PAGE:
Gawad with a short backswing, but a cocked wrist gives him lots of options from this setup
Ashour with almost no backswing whatsoever and a relaxed wrist
I should begin by saying that players who have this relaxed wrist don't actually break their wrist. By breaking their wrist I mean the back of their hand and arm making an angle larger than 180 degrees. Someone like Ramy has such a short swing from the mid and front court that he is incredibly deceptive and quick from the start of his 'down'swing to contact. If you watch this short video I filmed on backhand drops you will also see how this relaxed wrist position allows for less tension in the hand and forearm which allows a player like Ramy to fire the ball in short with superb precision. This changes the angle of the swing, contact point on the ball and therefore the amount of spin you can generate. For example, on the backhand Ramy just swings his arm and side of his palm directly to where he is aiming at meaning he hits the bottom part of the ball (an example pictured below). While dropping with a cocked wrist anabas you to hit more the back corner/side of the bal. In theory I can see how a relaxed wrist can allow Ramy to be more consistent because there is a shorter backswing and less tension in his arm because he doesn't need to hold the racquet head upwards. From a shorter backswing one can also begin their swing later so their opponent has less time to read what shot is coming next; that is assuming they are strong enough to still hit it deep from this position.
When a player cocks their wrist (as I do in the video above) you'll see my racquet head is above the ball and I can hit down more severely onto the ball. I always tried to think of the tin as a form of net and the higher above the tin the ball is when I strike it the better angle I have to spike the ball downwards, which means more pressure I can put on my opponent. I also like the feel of the ball on the strings when I cock my wrist for my drop shots. I feel like I can get more action on the ball when I have my wrist cocked. I haven't taken enough swings like Ramy does to feel the same control or touch that he does with his flatter swing with his relaxed wrist, so I will probably never be able to switch. If I was going to try and drop with a relaxed wrist the difficult part would be that I'd be 100% committing to the drop. With such a short backswing and a relaxed wrist there would be almost no power behind my setup meaning my opponent knows what's coming. Ramy is so strong on his forearm that he can still snap the ball with some pace with just about zero tension in his arm or backswing. This is something that was simply impossible 20+ years ago when the racquets were 200 grams. Now with the lighter frames and improved strings there are a lot more possibilities.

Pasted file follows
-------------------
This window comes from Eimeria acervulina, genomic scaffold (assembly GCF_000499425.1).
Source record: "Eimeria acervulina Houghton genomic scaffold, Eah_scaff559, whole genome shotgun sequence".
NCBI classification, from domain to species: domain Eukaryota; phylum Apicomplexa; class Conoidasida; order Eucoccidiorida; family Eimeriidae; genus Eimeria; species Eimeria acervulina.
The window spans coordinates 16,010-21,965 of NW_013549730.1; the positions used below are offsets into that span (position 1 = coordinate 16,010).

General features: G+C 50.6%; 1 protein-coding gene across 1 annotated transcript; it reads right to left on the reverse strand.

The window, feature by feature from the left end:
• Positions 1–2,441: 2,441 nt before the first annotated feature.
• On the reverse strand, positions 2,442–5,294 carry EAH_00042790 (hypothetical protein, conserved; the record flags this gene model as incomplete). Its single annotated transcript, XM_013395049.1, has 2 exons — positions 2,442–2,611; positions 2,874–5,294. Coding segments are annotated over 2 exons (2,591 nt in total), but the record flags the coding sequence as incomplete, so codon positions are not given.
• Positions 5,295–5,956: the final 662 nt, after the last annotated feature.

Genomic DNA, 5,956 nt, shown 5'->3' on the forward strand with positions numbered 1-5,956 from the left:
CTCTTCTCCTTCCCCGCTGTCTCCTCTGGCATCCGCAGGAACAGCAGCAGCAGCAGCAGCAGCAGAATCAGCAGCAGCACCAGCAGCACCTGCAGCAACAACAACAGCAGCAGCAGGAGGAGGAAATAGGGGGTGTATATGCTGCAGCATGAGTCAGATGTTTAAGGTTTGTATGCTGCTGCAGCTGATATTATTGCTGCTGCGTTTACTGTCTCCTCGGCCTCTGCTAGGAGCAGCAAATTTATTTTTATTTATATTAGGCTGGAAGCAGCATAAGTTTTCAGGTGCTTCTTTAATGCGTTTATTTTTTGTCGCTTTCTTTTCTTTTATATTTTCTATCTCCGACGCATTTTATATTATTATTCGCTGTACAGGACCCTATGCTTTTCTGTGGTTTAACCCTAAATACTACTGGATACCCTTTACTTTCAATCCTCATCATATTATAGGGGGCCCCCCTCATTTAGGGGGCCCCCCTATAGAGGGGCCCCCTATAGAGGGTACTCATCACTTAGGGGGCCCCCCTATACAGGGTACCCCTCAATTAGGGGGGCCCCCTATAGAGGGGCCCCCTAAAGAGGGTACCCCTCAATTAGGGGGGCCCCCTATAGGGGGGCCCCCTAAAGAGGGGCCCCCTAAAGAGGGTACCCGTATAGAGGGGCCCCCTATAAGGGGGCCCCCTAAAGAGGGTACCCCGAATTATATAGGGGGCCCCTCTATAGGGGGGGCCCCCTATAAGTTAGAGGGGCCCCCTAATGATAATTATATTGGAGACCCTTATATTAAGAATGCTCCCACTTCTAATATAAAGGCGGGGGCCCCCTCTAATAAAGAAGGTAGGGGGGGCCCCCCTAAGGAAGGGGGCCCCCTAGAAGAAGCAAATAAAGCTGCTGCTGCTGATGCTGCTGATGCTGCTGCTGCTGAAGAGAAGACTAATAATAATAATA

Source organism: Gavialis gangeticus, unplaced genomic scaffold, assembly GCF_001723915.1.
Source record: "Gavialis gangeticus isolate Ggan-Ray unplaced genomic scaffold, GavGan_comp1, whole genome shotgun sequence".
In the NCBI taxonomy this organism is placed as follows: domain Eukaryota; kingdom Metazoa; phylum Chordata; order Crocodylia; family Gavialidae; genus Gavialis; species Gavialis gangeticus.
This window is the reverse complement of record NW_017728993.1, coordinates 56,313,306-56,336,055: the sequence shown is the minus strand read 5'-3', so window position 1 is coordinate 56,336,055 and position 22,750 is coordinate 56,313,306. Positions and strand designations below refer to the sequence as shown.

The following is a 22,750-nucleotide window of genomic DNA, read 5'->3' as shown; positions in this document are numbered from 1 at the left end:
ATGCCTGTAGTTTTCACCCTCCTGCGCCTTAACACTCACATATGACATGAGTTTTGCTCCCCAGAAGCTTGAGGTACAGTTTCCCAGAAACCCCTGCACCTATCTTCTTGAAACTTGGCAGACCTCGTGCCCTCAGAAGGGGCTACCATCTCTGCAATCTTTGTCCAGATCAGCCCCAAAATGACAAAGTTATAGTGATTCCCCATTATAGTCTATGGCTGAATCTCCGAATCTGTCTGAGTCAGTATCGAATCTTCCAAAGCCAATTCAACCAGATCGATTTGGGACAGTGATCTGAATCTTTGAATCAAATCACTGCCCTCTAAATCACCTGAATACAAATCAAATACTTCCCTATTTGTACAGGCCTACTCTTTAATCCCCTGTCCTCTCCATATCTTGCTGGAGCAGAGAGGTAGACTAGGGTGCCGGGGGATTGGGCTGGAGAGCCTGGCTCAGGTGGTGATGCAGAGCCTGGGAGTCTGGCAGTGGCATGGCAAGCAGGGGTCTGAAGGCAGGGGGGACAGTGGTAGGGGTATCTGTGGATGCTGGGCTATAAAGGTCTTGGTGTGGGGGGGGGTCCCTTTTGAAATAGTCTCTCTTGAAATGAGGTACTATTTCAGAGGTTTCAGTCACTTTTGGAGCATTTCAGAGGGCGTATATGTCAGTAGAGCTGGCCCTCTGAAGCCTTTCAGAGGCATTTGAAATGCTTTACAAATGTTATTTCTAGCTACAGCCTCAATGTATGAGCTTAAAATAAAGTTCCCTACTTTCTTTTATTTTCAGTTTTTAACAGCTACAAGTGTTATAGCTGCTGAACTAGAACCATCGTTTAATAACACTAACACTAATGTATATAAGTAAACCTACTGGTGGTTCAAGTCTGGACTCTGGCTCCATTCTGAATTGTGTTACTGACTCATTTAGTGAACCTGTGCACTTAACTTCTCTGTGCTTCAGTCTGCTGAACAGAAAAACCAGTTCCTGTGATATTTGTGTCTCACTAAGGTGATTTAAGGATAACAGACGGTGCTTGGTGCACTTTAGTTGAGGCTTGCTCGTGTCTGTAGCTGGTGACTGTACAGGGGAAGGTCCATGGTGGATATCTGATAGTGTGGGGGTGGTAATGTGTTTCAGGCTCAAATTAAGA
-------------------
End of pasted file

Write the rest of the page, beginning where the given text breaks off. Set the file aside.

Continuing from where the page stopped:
Ashour on the backhand side with again zero backswing. The racquet starts at his leading leg and he can still hit the ball to any part of the court
So now I've got you thinking. Should I try and cock or keep a relaxed wrist? That is something that a good coach will need to help you with. I think only a really top player could make the relaxed wrist position really effective. I still coach players to cock their wrist, but if I came across a very skilled player that already had this style I would not try and change it. I can see the benefit from this relaxed wrist if you also have the snap to go deep from that position too. If you don't have the snap your opponent will be running up to get your shot every time they see that relaxed wrist and short backswing. So unless you spend multiple hours each week working on your short game, that probably isn't going to work at a high level.